Involvement with her family’s ranch is also a priority of Pearman’s, “Growing up I did not have as deep as roots on the ranch as I do now. I help my dad with the business aspect, paperwork, and stuff like that. I also help hands-on too.”
“It took a little while, but I think dad realized I knew a little bit of what I was talking about. I mean, I did go to school to learn about these topics,” she said. “My favorite part is learning from him, talking about agriculture, and what is going on at the ranch. Sometimes my Grandpa Rusty talks about how things have changed too. My dad has a bit more of an open ear than he used to and takes ideas into consideration. At least he is listening. He knows I won’t give up either. He says, ‘God you guys just don’t give up do you?’ No, we don’t.”
“One thing dad helped me notice is what I bring to the table. He is very encouraging to my sisters and brothers. That is a big part of us thinking we can succeed in an industry that is predominantly men. Having his support and the support of IAC is big to me,” Pearman went on about communicating with her father. “With all of us kids, we all have different aspects that come together and make it work.”
Making it work, means working hard for Pearman. She balances her position with the IAC with her post-college pursuits, helping her mom Nicky White Eyes at her business, and working with her dad on the ranch. As if this was not enough, she also founded a non-profit in high school, “Just Breathe” to help give support to those impacted by suicide, an issue she has been deeply impacted by firsthand. “I have been out of high school five years and have given out nine scholarships so far through Just Breathe. We are excited to get back to hands-on work too. I have a lot of ambassadors eager to get going again and start community projects.”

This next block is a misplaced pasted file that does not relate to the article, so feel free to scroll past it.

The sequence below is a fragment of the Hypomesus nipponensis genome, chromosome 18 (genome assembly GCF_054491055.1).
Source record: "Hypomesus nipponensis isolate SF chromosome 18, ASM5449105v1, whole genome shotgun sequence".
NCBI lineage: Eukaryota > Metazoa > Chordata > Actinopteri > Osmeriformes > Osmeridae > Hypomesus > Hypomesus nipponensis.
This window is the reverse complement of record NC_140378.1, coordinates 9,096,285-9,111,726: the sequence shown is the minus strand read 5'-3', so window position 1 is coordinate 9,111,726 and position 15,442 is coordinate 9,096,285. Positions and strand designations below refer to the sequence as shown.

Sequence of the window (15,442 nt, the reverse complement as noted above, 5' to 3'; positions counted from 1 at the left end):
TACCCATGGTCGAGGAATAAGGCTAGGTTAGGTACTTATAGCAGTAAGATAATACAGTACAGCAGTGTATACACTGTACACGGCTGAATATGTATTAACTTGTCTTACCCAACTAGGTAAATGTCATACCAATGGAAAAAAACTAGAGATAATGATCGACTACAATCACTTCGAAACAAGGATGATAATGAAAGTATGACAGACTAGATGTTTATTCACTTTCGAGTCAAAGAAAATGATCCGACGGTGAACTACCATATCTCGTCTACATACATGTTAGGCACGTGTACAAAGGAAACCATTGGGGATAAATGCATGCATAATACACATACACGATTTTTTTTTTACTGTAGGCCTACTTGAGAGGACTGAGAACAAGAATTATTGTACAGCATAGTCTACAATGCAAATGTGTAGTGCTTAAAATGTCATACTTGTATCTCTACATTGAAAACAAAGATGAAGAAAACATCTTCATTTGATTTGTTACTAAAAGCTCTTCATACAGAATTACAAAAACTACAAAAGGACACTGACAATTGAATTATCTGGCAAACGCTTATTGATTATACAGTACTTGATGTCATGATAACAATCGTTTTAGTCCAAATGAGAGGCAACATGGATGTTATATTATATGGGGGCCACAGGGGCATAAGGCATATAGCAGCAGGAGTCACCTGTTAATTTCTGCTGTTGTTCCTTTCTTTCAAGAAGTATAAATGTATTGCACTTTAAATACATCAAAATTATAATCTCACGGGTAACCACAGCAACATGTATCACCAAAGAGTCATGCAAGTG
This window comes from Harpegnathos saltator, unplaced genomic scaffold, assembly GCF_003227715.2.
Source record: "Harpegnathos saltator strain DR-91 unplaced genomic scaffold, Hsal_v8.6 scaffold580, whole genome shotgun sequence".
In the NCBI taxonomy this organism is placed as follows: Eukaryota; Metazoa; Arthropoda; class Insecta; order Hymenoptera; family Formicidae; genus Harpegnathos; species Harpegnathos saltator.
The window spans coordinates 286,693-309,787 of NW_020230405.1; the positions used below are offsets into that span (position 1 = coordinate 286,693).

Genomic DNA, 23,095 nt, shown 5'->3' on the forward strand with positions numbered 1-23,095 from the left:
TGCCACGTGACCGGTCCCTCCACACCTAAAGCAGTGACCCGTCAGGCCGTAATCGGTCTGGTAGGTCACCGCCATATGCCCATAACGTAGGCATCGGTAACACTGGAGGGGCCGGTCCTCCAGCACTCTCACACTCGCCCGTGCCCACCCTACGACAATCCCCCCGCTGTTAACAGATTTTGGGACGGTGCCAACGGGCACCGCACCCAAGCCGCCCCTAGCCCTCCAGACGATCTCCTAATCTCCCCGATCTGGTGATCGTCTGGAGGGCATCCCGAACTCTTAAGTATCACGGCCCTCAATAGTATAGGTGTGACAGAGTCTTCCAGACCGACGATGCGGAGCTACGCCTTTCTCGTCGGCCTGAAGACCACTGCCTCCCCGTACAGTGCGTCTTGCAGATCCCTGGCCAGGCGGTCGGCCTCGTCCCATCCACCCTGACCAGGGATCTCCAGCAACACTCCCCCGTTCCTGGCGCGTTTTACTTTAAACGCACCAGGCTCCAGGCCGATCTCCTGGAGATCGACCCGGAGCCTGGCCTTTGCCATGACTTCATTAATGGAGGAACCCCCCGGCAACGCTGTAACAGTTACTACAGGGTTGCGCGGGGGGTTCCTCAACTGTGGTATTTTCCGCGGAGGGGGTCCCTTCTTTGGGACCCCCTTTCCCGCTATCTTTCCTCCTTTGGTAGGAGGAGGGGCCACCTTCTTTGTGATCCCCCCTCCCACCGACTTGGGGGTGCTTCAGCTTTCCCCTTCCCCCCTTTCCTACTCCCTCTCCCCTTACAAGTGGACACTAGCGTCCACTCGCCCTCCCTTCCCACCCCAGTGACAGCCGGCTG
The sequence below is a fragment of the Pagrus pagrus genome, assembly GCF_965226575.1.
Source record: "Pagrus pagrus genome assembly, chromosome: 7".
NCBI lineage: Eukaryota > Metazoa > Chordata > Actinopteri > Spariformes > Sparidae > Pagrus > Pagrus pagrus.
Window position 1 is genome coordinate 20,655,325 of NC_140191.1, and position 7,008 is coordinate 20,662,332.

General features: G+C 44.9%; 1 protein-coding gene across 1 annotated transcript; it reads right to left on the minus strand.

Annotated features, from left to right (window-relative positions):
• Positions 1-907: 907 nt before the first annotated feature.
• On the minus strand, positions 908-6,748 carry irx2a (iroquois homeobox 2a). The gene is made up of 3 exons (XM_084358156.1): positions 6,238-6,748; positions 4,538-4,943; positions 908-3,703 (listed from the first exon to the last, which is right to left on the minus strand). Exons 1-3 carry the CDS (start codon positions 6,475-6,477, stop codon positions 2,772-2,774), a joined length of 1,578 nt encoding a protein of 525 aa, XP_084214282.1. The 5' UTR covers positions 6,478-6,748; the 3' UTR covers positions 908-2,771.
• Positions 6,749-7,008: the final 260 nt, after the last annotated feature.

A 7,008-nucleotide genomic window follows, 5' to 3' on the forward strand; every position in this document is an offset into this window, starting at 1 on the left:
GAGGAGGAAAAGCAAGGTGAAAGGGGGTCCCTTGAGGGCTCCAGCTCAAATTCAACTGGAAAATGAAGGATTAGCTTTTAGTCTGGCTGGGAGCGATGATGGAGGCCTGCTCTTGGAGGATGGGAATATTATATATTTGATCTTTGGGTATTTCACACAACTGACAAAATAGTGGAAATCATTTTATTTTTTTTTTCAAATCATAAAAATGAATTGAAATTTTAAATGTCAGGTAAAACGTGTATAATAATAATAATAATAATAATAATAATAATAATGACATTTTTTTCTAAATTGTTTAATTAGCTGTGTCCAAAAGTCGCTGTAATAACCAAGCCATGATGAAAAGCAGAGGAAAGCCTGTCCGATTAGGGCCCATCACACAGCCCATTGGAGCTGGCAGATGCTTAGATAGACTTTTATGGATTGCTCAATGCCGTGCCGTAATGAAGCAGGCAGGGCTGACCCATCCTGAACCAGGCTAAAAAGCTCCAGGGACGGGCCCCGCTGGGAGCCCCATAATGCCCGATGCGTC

“One thing I always want to get across to the younger generations is to keep going,” she said. “Things may not seem the way you want them to be right now, but things do get better. Keep onto the dream you want, and you will get there. I am a big advocate for the younger generation. That, I take my most pride in.”
Pearman has big goals to keep going, growing, and improving the world around her every day, “I try to keep an open mind about things. I’ve learned that throughout my collegiate career. You obtain more with an open mind. My hope is that everyone around me can keep an open mind about regenerative practices. My biggest goal is to get producers to change their mindsets about agriculture because I know in the long run, we can make things better.”
Pearman is definitely dreaming about a more positive future for Indian Agriculture, and she said, “I just want more people to know we are here. We are doing the best we can with what we are given. A lot of us don’t have the ability to buy land. Most producers have to lease the land they use. It just can’t be compared the same across the board because of the circumstances that we were given or put in. Still, Indian Country adapts. We are resilient and we get through everything we face.”
Story by: Kerry Hoffschneider